[SoundStage!]Ultra Audio
Back Issue Article

June 2002

Halcro dm58 Mono Amplifiers: A Whole New World from Down Under

Reviewers' Choice LogoOn the face of it, the claim has always seemed preposterous: "Distortion of less than 1000 parts per billion"!! (For those who need a refresher in matters of punctuation, the double exclamation points come from me, not from the Halcro dm58 monoblock amplifier’s manufacturer.) Here’s another claim that has caused a non-Halcro importer I know to sniff in disbelief: "99.9999% pure reproduction at full power." As one tube wag observed, "That’s like saying ‘six-nines pure reproduction.’" Yet a non-audiophile friend, who absolutely lacks the audiofillet’s esoteric dialectic or the credentials to offer anything worthwhile to the tribe -- at least to many of us snobbier members -- uttered this upon hearing the dm58s when they were initially installed to drive my resident MartinLogan Prodigy electrostatics: "Good God, effortless, it sounds so f$%**^ effortless. And intimate. It’s like she [Jacintha] is singing just for me!"

Amen, brother, the near-perfect audiophile description, speaking ultimately to dynamics and musicality. And over the next three months these two notions would manifest themselves in my notes -- along with "ungodly transparent," "frighteningly powerful," "stunning articulation," "simultaneously explosive and subtle," "tuneful," and a slew of others that make me sound more like the court’s sycophant than one of its skeptics.

How they sing

The conventions of audiofillet journalism insist on a sequence of presentation when reviewing a piece of gear. Generally, the package is fronted by descriptions of physical architecture, audio and power boards, quality of parts, number of RCA/XLR jacks, and other such minutiae, and though there’s no criticism intended of this approach to critiquing, it actually seems more proper to begin this exegesis about the Wonder from Down Under with the music. The tech stuff, whatever is available, considering the impossibility of access to the Halcro’s proprietary innards, will come a bit later for those you who must have it.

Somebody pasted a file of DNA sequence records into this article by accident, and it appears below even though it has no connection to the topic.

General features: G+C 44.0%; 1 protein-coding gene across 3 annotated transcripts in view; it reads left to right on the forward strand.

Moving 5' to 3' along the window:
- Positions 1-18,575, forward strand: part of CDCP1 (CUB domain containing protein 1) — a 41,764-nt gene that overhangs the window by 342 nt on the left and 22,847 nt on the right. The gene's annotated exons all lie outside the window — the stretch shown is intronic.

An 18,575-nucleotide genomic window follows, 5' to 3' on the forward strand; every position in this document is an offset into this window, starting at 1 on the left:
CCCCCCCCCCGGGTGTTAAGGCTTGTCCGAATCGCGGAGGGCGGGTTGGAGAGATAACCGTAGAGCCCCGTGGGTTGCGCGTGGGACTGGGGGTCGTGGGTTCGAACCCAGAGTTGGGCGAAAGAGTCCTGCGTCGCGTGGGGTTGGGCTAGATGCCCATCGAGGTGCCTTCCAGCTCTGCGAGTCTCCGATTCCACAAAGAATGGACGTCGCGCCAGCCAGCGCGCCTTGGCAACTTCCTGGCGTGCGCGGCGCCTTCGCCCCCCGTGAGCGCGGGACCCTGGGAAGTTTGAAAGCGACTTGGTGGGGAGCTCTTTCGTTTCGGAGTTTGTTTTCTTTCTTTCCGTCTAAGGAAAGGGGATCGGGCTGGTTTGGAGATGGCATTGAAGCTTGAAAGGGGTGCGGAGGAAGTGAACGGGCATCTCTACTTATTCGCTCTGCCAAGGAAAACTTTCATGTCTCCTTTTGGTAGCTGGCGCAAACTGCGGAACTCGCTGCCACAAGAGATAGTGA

When reproduced music becomes a vehicle of transport to that ineffable place, closer to the moment of creation, whether in the studio or at a live venue, my response becomes kinesthetic. The body relaxes in that special way when live music is played; the upper torso can fall back into the cushion; the shoulders stop shrugging; the respiration and heart beat(s) begin to match the pace (and passion) of the proceedings. Much of that kinesthesia for me is rooted in, among other things, a sense of overtone and harmonic structure, in the rightness of tonality or timbre, in the lack of peakiness at the wrong moment. Simply put, my body responds to the perceived fleshiness of notes, bars, lines, melodies and so on that unfold between the speakers. And in so many ways, the Halcros deliver this sense -- time and again.